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I'm trying fossil for the first time, and messed it up within minutes. I created a repository, then apparently ran commands in the wrong folders etc., eventually deleted the test repository, in order to restart. (Somewhere I had read that fossil was "self contained", so I thought, deleting a repository file would be ok. What is the correct way to delete a fossil repository?)

Now, with almost every command I try (incl. "all rebuild"), I get the error "not a valid repository" with the deleted repository name.

What now?

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2 Answers 2

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According to this post:

The "not a valid repository" error only arises when Fossil tries to measure the size of the repository file and sees that either the file does not exist or else that the size of the file is less than 1024 bytes. It does this by calling stat() on the file and looking at the stat.st_size field.

it seems likely that you have a missing or truncated Fossil file. Make sure you've actually deleted the repository file, and that your filesystem has actually released the file handles. Fossil stores some respository information in ~/.fossil, so you may need to remove that too.

rm ~/.fossil

In egregious cases, you may want reboot after deleting this file, just to be sure you're working with a clean slate.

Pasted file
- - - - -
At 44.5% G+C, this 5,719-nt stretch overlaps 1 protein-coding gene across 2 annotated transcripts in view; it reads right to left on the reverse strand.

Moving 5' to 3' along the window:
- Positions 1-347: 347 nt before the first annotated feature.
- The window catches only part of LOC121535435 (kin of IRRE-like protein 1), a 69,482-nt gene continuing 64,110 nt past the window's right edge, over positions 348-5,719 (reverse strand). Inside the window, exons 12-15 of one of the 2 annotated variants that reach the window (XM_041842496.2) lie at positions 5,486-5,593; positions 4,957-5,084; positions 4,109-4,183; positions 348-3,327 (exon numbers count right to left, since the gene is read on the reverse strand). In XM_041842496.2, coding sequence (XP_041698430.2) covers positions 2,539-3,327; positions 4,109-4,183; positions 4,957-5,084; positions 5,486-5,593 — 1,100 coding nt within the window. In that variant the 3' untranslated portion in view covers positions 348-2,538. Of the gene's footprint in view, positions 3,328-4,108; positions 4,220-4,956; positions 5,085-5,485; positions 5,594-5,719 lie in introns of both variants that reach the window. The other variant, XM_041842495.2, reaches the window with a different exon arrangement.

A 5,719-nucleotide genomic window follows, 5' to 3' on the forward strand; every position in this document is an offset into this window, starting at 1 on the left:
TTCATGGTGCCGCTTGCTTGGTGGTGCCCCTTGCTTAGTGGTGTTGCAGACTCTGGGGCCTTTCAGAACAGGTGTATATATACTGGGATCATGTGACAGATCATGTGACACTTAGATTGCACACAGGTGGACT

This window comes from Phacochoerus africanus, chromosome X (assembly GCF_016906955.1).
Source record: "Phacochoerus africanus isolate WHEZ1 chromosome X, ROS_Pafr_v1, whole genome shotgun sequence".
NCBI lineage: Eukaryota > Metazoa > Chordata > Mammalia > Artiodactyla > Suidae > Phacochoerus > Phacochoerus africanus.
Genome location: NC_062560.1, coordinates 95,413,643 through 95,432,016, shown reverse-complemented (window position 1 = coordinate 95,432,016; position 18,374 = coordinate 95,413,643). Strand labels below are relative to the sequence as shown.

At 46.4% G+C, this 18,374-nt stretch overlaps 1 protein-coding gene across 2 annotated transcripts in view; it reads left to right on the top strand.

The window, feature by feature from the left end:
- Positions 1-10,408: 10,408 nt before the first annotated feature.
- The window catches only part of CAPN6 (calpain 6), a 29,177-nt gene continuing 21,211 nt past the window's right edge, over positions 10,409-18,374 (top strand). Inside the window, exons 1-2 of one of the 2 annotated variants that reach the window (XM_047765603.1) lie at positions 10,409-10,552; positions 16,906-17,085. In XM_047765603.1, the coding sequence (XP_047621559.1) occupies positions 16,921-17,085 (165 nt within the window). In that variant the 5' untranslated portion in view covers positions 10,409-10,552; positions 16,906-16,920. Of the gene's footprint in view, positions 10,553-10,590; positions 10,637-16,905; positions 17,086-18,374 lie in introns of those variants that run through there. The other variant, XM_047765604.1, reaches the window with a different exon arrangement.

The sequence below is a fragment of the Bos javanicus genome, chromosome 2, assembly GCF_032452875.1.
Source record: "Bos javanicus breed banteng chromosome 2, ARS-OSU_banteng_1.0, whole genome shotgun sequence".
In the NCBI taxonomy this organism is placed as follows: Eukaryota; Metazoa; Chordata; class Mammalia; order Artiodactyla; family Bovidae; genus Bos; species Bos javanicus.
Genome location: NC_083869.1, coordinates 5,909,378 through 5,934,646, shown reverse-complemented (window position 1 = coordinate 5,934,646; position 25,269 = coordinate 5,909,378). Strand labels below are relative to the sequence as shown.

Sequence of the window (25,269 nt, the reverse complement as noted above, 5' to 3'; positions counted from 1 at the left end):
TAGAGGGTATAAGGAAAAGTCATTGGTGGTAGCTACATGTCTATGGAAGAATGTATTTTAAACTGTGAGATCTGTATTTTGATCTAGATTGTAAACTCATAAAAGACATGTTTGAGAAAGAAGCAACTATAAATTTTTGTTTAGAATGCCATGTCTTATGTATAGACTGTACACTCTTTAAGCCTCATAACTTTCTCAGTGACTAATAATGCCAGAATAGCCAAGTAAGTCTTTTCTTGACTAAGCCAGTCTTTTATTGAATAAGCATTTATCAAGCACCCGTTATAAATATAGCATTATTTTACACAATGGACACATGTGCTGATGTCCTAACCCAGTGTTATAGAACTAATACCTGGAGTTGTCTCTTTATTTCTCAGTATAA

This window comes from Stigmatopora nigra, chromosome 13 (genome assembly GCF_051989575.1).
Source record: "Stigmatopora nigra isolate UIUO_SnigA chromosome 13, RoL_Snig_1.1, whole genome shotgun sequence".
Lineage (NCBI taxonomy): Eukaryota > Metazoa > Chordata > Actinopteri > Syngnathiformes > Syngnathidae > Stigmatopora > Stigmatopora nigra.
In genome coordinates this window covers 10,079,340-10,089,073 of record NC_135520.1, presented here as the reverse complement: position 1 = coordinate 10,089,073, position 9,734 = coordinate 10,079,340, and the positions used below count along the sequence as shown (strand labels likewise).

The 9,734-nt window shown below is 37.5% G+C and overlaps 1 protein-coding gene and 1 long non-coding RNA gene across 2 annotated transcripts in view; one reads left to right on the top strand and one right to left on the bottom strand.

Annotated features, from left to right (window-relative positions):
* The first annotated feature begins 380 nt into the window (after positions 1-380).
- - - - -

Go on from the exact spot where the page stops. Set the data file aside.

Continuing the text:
If you're still having problems, try creating a new repository file in a different directory. For example:

cd /tmp
fossil init foo.fsl
fossil open foo.fsl
fossil close

If all that goes smoothly, you'll have to hunt down whatever remnants of the repository are lurking. As long as the file handles are closed, there's no reason you shouldn't be able to delete foo.fsl (or whatever) and call it good.

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Thanks, CodeGnome. Yes, as I said, I deleted the file. I don't know about file handles. I guess you refer to some Linux-thing. "rm" is Linux, too, isn't it? I'm on Windows. Meanwhile I got the deleted file back from the recycle bin, that fixed the error message. The rebuild worked, too, then I opened the repository, closed it again, then deleted it, and now it seems to be fine. So maybe one should not delete an opened repository? – Ralf Jun 28 '12 at 11:47
@Ralf Right...deleting an open repository will generally lead to errors, regardless of platform. It's always best to close the repository first, and then delete it. Glad you're squared away! – CodeGnome Jun 28 '12 at 12:06

I have just experienced the exact same problem on Windows. I too seem to have found a solution. Here is what I did. I cannot guarantee that it is a universal solution or even a good one. In:


There was a file named _fossil and a directory/folder named VirtualStore. I deleted both. This seems to have removed all traces of the repository. Note that the repository was still in the "open" state, as with your case.

Edit: After experimenting further, it would appear that VirtualStore is a temporary directory that will disappear after committing (a .fossil file will then appear inside the targeted directory).

My mistake was to create a repository at the root and clone: fossil proceeded to clone the entire C drive. Probably a common newbie mistake.

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